The elevator was a hoot. You had to put the bags in first. Then get in and lean over the bags so you could close the door.
the churches we wanted to visit were closed for the afternoon. Many museums were also closed so it was just as well we were avoiding them.

We had a fair amount of rain while we were in Rome but nothing we couldn’t handle. Luckily, one day we planned to go back to our apartment for lunch because it poured during lunch. After lunch it was fine for a walk to the Coliseum. It was a short sightseeing day as we were going to Eddy and Marina’s for supper. Marina is a great cook and we had lots of fun remembering our meeting in Victoria in 1998 when they came to practice their English.

We really found out how close everything is in ancient Rome when we headed out to Piazza Venezia. This is the building that some Romans think looks like a typewriter. As we were approaching it we saw a sign for San Pietro in Vincoli (St Peter in Chains). Here Michelangelo’s statue of Moses sits in front of the tomb of Julius II (think Charlton Heston and Rex Harrison). Because the churches are often closed from 1:00 to 5:00 (it varies) we were unable to get
Road worksRoad worksRoad works

Went on below our third floor suite the whole time we were there, but just during the day when we were mostly out.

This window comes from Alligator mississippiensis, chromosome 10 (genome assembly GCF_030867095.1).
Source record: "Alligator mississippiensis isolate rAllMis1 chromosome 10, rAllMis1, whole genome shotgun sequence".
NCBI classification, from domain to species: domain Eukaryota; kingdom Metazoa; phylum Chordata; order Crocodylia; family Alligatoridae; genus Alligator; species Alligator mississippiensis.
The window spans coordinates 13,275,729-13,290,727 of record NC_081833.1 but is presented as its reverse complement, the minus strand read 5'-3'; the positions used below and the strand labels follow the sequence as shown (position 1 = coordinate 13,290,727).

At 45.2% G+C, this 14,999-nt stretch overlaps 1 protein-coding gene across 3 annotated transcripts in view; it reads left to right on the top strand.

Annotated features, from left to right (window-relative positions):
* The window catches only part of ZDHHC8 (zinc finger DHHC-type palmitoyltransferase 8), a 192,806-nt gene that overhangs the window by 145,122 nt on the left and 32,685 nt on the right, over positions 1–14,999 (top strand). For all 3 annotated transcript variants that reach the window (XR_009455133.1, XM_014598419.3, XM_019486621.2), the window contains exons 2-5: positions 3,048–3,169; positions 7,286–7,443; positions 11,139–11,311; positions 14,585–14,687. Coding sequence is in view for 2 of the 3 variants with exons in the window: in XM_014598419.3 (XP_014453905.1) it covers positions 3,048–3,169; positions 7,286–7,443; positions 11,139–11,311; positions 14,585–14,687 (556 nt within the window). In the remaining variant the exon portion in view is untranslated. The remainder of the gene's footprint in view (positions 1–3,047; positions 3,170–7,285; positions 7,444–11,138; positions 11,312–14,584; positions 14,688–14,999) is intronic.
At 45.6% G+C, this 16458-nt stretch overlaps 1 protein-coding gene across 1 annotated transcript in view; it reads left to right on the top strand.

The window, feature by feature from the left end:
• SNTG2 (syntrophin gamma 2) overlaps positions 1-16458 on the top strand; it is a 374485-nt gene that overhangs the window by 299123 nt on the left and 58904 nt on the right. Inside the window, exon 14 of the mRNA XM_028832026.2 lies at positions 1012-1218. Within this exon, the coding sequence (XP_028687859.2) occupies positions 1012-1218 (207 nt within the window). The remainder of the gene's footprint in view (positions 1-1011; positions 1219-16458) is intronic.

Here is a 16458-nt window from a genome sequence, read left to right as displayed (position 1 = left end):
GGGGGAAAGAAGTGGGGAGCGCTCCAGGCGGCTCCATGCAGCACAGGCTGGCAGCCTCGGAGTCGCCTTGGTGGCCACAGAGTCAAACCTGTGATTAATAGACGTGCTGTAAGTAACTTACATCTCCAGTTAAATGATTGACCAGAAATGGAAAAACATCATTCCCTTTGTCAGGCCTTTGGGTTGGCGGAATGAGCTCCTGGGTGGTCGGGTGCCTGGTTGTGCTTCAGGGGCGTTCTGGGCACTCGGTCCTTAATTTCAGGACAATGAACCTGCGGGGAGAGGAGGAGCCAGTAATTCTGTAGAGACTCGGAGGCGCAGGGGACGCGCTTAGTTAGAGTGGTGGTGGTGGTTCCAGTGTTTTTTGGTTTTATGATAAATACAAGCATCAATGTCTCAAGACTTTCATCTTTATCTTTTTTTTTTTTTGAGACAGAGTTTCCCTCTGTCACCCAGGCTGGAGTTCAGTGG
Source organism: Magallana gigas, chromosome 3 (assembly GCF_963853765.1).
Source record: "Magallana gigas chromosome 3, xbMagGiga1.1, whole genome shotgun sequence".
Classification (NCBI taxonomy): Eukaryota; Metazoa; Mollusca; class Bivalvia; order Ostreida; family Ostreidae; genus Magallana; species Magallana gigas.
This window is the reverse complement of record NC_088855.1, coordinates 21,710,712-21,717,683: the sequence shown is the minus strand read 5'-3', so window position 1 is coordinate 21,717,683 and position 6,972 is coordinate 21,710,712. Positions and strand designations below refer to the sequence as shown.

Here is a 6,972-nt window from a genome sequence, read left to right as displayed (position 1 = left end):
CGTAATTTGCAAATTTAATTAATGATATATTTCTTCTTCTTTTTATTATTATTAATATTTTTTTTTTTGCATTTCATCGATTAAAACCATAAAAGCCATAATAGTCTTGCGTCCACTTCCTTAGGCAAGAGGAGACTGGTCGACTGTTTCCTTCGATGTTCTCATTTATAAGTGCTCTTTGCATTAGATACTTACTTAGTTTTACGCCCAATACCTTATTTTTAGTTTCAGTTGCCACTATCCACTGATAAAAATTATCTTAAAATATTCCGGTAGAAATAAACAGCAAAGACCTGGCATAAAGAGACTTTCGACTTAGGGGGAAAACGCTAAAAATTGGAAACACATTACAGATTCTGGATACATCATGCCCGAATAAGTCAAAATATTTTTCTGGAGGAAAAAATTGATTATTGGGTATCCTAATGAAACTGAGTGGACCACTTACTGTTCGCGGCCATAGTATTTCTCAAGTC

in but sat in the portico in front to eat our lunch. Shady and not raining.

So back to the Piazza Venezia. But first we found the part of the Foro Romano that we had seen on our first visit so we had to take some more pictures.

As we climbed the hill to what we thought would be the Piazza Venezia we found we were in the Campidoglio, the “city hall’ area with plenty of museums. But at least now we could see the typewriter building.

But first, (or maybe second or third, I forget) we walked down 75 steps to the piazza and found we were at the bottom of the 122 steps leading up to Santa Maria in Aracoeli, a church I particularly wanted to visit. It was as nice as I remembered. Back down the steps and around the corner to see the front of the Piazza Venezia and all the steps leading up to it. I decided that, as much as I had wanted to go in to see any displays inside, I would be satisfied with viewing it from the piazza.

Another day saw another walk, this time to view
Refugee from a Star Wars movie?Refugee from a Star Wars movie?Refugee from a Star Wars movie?

This bizarre piece of equipment was on the street just outside our building.